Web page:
I found the beginning of the answer a few weeks ago when I asked my 10-year-old granddaughter, Shelly, how she felt about school starting. She had a pretty exciting summer and I know that she really enjoyed her time away from school. She is entering the fifth grade at an elementary school that has approximately 600 K-5 students. Shelly is a great student who loves school and so naturally she was very excited about going back to school. She was especially excited by the fact that she will be one of the oldest students and in the highest grade at her school. She told me one of the things she is looking forward to this year is writing a report on her favorite state. She has it narrowed down to Maine and Louisiana. Shelly has traveled a bit in her life, but she has not visited either of these two states. So, I asked her how she chose those states. Her answer? She researched the different states on the internet. She has access to the internet at home through both a computer and her family’s iPad. She said she wishes she could take her iPad to school, but for now her parents were not letting her. I asked if other students brought iPads to school and her answer was “Yes”.

On further questioning, I determined that many of the students brought their own personal digital devices to school. Interestingly, the school was testing allowing students to bring their own mobile device to school. Students are allowed to use such devices for research and as dictionaries. Phones could not be used during class time for calls or texting, only research or reference. I found it intriguing that this school was open to any and all devices that helped children learn. Shelly is a pretty bright child and I sense she will be talking her parents into allowing her to take an iPad to school this year.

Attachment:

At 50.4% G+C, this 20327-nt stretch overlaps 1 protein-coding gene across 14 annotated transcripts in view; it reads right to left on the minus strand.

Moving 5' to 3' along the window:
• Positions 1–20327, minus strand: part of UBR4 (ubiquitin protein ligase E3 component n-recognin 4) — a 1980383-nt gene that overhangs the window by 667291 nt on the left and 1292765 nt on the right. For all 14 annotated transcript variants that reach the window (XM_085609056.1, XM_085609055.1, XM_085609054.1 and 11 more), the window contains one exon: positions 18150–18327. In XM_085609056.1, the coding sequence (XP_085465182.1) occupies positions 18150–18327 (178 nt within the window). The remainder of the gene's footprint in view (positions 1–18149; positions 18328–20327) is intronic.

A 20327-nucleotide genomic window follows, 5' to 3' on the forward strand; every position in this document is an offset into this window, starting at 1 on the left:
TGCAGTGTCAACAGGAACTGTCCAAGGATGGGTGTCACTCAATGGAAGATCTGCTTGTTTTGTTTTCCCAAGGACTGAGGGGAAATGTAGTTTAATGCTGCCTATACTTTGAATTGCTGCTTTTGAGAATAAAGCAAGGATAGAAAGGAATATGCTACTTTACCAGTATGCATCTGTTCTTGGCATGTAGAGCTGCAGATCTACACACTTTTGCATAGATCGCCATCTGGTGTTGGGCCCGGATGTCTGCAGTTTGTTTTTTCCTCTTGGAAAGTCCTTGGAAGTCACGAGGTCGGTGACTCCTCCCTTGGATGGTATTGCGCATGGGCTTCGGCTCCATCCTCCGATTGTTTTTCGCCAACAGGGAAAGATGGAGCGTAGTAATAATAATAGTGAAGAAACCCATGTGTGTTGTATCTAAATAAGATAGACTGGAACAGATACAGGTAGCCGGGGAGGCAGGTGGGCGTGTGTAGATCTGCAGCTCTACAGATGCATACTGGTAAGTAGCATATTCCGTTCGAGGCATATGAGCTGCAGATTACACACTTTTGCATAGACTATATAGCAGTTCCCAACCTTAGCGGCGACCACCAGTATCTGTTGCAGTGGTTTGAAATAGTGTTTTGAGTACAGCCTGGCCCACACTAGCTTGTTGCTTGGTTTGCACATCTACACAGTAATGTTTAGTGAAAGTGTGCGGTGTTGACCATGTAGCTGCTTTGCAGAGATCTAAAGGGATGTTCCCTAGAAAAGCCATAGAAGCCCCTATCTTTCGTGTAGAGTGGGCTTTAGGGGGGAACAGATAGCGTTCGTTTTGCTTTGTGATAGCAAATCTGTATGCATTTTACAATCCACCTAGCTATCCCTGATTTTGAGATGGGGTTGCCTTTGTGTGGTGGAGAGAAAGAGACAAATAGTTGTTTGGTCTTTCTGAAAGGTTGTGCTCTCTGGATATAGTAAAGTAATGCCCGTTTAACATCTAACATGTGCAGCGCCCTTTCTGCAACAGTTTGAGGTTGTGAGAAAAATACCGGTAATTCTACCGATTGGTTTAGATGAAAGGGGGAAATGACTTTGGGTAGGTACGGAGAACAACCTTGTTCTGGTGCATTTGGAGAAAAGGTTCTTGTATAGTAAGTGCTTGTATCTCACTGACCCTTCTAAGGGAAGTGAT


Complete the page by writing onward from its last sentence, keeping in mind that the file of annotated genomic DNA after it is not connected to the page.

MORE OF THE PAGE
Most of the schools that we are working with at Teacher Created Materials are Title 1 schools that are purchasing one specific type of device, handing them out to students pre-loaded with the intellectual materials the school has chosen, and training teachers and students to use them in a prescribed manner. Going forward these students will use their device for research and reference and, like Shelly, as a way to individualize their learning. Students will be encouraged to use the device as a presentation tool for their teachers and peers.